Indonesian foreign minister Retno Marsudi to visit Singapore as both countries mark ties

Ms Retno will pay a courtesy call on PM Lee during her visit next week, and follow up with Dr Balakrishnan on bilateral deals.
Ms Retno will pay a courtesy call on PM Lee during her visit next week, and follow up with Dr Balakrishnan on bilateral deals.

Indonesian Foreign Minister Retno Marsudi will visit Singapore next Thursday and Friday to meet her counterpart, Dr Vivian Balakrishnan, kicking off a series of events to mark 50 years of diplomatic relations between the two countries.

Events will be held nearly every month in each country to "forge closer ties, from educational activities to recreational runs", said Indonesian Foreign Ministry spokesman Arrmanatha Nasir.

He added that Ms Retno will pay a courtesy call on Prime Minister Lee Hsien Loong, as well as follow up with Dr Balakrishnan on bilateral agreements covering maritime and economic cooperation, which were raised when Indonesian President Joko Widodo met PM Lee during the Leaders' Retreat in Semarang, Central Java, last November.

But top of the agenda for the visit would be discussions on a sea border treaty that Indonesia signed with Singapore in 2014 and which was ratified by the Indonesian Parliament last December, as well as cooperation in counter-terrorism, according to Mr Arrmanatha.

The pact covers a 9.45km border in the eastern part of the Strait of Singapore between Changi and Batam. It indicates areas belonging to the two sides - critical for upholding sovereignty and enforcing the law.

Mr Arrmanatha said: "We still have some outstanding border delimitation issues which we will try to intensify the negotiations on."

Discussions will also centre on intelligence- and information-sharing, as well as how the two countries can better deal with the potential rise of terrorism in the region.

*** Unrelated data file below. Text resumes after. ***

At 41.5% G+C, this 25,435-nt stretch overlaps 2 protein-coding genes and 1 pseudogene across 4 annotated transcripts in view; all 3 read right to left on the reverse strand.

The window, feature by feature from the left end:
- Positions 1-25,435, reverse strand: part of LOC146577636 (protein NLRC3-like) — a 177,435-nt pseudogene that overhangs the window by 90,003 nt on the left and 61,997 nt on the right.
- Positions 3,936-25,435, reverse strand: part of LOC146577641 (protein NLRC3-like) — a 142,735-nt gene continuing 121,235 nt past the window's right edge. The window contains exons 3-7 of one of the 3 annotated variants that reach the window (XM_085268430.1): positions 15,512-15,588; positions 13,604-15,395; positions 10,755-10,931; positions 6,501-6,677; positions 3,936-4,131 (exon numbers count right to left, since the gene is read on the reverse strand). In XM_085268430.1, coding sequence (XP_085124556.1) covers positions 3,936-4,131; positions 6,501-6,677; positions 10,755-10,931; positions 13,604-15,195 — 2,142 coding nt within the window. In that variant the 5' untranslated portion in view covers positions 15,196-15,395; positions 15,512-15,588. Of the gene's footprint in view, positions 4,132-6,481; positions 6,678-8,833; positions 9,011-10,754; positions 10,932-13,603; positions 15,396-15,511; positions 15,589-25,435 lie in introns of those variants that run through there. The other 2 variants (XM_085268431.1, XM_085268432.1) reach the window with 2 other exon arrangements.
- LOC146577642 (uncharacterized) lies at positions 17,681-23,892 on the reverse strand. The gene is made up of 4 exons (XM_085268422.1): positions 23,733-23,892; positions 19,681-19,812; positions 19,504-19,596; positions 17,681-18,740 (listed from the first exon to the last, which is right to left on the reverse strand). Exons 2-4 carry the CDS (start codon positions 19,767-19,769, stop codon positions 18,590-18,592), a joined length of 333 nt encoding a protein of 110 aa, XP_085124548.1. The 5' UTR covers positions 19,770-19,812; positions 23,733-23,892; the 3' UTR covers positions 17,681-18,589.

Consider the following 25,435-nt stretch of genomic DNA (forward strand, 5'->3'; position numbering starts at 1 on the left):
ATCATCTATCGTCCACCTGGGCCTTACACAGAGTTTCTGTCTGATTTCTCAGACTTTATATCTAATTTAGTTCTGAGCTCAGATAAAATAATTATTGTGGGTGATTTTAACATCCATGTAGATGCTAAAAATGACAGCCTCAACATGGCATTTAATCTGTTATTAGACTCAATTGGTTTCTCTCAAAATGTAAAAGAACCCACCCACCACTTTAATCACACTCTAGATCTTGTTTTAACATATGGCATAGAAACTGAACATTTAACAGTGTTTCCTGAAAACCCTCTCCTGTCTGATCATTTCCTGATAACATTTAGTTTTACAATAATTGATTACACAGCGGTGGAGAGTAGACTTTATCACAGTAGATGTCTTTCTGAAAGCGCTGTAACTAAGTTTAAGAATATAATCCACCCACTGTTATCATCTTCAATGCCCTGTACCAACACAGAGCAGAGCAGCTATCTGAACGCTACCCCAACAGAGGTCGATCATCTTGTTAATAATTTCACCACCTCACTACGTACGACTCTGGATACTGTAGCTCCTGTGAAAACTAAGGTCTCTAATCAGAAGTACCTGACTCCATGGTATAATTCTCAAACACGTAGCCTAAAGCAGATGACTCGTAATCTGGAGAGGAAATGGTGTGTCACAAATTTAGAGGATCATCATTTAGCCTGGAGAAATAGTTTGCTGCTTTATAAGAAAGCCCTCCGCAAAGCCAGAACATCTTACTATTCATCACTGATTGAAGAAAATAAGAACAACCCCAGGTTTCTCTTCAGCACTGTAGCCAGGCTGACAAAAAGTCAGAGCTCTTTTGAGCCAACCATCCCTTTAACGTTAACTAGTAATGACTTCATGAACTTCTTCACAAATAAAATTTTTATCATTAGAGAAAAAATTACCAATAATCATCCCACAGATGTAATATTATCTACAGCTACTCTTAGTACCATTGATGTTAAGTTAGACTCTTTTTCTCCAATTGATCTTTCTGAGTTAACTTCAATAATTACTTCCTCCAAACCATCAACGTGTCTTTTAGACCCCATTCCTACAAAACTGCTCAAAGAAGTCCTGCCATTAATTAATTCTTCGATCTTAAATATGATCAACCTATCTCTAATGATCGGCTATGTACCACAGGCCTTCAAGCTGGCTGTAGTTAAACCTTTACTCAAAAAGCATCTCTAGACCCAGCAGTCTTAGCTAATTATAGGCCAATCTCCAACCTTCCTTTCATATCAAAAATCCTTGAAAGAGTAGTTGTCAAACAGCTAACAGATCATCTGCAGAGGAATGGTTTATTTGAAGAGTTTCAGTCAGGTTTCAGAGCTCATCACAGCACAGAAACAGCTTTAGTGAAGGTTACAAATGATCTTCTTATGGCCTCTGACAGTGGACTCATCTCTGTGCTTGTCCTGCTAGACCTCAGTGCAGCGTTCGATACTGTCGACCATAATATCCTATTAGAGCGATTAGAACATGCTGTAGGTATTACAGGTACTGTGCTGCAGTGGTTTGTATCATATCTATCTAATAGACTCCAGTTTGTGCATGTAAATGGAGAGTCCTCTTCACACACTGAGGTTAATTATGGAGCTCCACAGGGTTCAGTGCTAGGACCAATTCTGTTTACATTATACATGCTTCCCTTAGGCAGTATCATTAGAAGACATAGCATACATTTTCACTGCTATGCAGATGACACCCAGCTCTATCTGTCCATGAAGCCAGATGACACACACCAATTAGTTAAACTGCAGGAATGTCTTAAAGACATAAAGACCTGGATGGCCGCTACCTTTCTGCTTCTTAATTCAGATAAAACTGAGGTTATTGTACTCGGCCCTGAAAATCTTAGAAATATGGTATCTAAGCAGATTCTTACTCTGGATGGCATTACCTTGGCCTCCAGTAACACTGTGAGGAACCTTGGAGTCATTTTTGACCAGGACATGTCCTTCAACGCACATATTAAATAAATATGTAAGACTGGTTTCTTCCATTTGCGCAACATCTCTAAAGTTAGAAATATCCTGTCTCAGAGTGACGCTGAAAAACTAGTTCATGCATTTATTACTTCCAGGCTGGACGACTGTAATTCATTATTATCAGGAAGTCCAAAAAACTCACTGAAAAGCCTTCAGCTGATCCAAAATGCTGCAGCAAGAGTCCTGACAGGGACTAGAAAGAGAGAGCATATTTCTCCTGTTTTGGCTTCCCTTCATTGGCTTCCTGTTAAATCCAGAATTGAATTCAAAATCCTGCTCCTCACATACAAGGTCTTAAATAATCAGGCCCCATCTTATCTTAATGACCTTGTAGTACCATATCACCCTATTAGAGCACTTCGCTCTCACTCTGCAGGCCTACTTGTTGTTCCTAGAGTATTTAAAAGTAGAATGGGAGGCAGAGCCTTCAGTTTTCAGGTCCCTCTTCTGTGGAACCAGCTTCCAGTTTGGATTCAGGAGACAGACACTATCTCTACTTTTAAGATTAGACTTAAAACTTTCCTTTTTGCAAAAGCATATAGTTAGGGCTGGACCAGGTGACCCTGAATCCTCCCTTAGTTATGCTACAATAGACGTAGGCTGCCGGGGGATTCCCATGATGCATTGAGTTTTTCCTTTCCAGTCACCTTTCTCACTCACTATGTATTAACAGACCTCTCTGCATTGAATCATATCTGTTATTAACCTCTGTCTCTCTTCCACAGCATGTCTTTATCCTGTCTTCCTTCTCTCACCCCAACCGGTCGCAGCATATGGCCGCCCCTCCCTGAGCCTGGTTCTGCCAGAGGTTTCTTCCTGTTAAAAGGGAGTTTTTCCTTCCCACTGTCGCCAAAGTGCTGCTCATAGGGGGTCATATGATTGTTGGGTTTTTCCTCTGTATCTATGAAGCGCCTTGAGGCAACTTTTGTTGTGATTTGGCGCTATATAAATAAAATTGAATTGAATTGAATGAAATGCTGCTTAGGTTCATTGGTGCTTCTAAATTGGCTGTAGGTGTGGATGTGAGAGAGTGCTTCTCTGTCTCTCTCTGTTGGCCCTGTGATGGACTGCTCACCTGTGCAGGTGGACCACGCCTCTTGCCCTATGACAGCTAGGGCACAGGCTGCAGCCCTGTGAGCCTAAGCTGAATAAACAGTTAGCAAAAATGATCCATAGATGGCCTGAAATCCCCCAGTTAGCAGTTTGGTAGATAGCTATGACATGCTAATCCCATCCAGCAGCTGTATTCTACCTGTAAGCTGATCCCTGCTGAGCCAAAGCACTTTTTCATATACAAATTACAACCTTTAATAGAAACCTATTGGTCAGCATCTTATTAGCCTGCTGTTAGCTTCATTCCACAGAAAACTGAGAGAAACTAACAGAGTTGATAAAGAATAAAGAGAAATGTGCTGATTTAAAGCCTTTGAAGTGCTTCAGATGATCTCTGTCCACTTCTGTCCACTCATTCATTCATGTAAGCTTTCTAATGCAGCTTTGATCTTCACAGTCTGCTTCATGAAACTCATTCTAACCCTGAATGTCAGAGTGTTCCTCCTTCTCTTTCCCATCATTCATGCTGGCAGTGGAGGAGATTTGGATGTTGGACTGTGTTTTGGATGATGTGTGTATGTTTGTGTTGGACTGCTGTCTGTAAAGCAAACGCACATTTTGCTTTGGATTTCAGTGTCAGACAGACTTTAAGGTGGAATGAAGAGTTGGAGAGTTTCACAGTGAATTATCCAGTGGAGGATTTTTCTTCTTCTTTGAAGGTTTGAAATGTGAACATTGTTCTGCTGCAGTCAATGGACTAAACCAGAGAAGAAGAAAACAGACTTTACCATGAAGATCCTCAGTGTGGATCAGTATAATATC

The Singapore Armed Forces and the Indonesian military have been collaborating through exercises, professional exchanges and the attendance of courses.

Ms Retno will also be delivering a public lecture at the S. Rajaratnam School of International Studies on how Mr Joko's administration deals with conflicts with other nations.

Singapore established formal diplomatic relations with Indonesia in 1967, and both countries have enjoyed an enduring relationship despite some tensions over issues such as the annual haze brought about by land and forest fires, as well as the control of airspace navigation.

Singapore remains Indonesia's largest foreign investor. Both states are also each other's top sources of tourist arrivals.

For the first nine months of last year, Singapore companies invested almost US$7.1 billion (S$10 billion) in Indonesia, double that for the same period in 2015, Mr Lim Hng Kiang, Singapore's Minister for Trade and Industry (Trade), said at a business seminar last month.

He had said that the two countries achieved much together, and hoped for more business collaborations in the future, adding: "Our excellent bilateral economic relations today are something we can be proud of."

A version of this article appeared in the print edition of The Straits Times on February 03, 2017, with the headline 'Indonesian minister to visit S'pore as both nations mark ties'. Print Edition | Subscribe